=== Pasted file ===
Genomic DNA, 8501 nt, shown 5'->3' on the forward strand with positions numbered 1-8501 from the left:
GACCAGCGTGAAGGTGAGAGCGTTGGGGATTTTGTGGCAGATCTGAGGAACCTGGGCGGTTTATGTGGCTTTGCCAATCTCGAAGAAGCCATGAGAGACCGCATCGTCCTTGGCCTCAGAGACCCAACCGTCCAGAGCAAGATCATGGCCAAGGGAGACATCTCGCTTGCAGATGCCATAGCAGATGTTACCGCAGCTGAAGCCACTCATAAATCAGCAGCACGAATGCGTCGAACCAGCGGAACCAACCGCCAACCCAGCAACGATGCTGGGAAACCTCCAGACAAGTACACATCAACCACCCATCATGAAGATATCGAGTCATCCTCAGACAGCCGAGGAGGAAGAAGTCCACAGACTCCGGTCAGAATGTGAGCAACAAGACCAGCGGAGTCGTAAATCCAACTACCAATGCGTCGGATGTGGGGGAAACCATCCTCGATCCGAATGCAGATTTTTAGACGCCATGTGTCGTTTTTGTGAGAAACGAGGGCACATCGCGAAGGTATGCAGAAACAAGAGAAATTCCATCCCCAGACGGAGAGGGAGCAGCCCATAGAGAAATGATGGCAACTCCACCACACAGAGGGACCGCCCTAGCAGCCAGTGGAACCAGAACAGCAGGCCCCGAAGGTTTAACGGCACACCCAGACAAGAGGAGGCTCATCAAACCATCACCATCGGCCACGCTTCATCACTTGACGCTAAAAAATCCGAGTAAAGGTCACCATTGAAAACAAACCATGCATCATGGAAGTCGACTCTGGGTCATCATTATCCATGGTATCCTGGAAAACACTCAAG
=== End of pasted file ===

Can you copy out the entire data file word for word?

Genomic DNA, 8501 nt, shown 5'->3' on the forward strand with positions numbered 1-8501 from the left:
GACCAGCGTGAAGGTGAGAGCGTTGGGGATTTTGTGGCAGATCTGAGGAACCTGGGCGGTTTATGTGGCTTTGCCAATCTCGAAGAAGCCATGAGAGACCGCATCGTCCTTGGCCTCAGAGACCCAACCGTCCAGAGCAAGATCATGGCCAAGGGAGACATCTCGCTTGCAGATGCCATAGCAGATGTTACCGCAGCTGAAGCCACTCATAAATCAGCAGCACGAATGCGTCGAACCAGCGGAACCAACCGCCAACCCAGCAACGATGCTGGGAAACCTCCAGACAAGTACACATCAACCACCCATCATGAAGATATCGAGTCATCCTCAGACAGCCGAGGAGGAAGAAGTCCACAGACTCCGGTCAGAATGTGAGCAACAAGACCAGCGGAGTCGTAAATCCAACTACCAATGCGTCGGATGTGGGGGAAACCATCCTCGATCCGAATGCAGATTTTTAGACGCCATGTGTCGTTTTTGTGAGAAACGAGGGCACATCGCGAAGGTATGCAGAAACAAGAGAAATTCCATCCCCAGACGGAGAGGGAGCAGCCCATAGAGAAATGATGGCAACTCCACCACACAGAGGGACCGCCCTAGCAGCCAGTGGAACCAGAACAGCAGGCCCCGAAGGTTTAACGGCACACCCAGACAAGAGGAGGCTCATCAAACCATCACCATCGGCCACGCTTCATCACTTGACGCTAAAAAATCCGAGTAAAGGTCACCATTGAAAACAAACCATGCATCATGGAAGTCGACTCTGGGTCATCATTATCCATGGTATCCTGGAAAACACTCAAG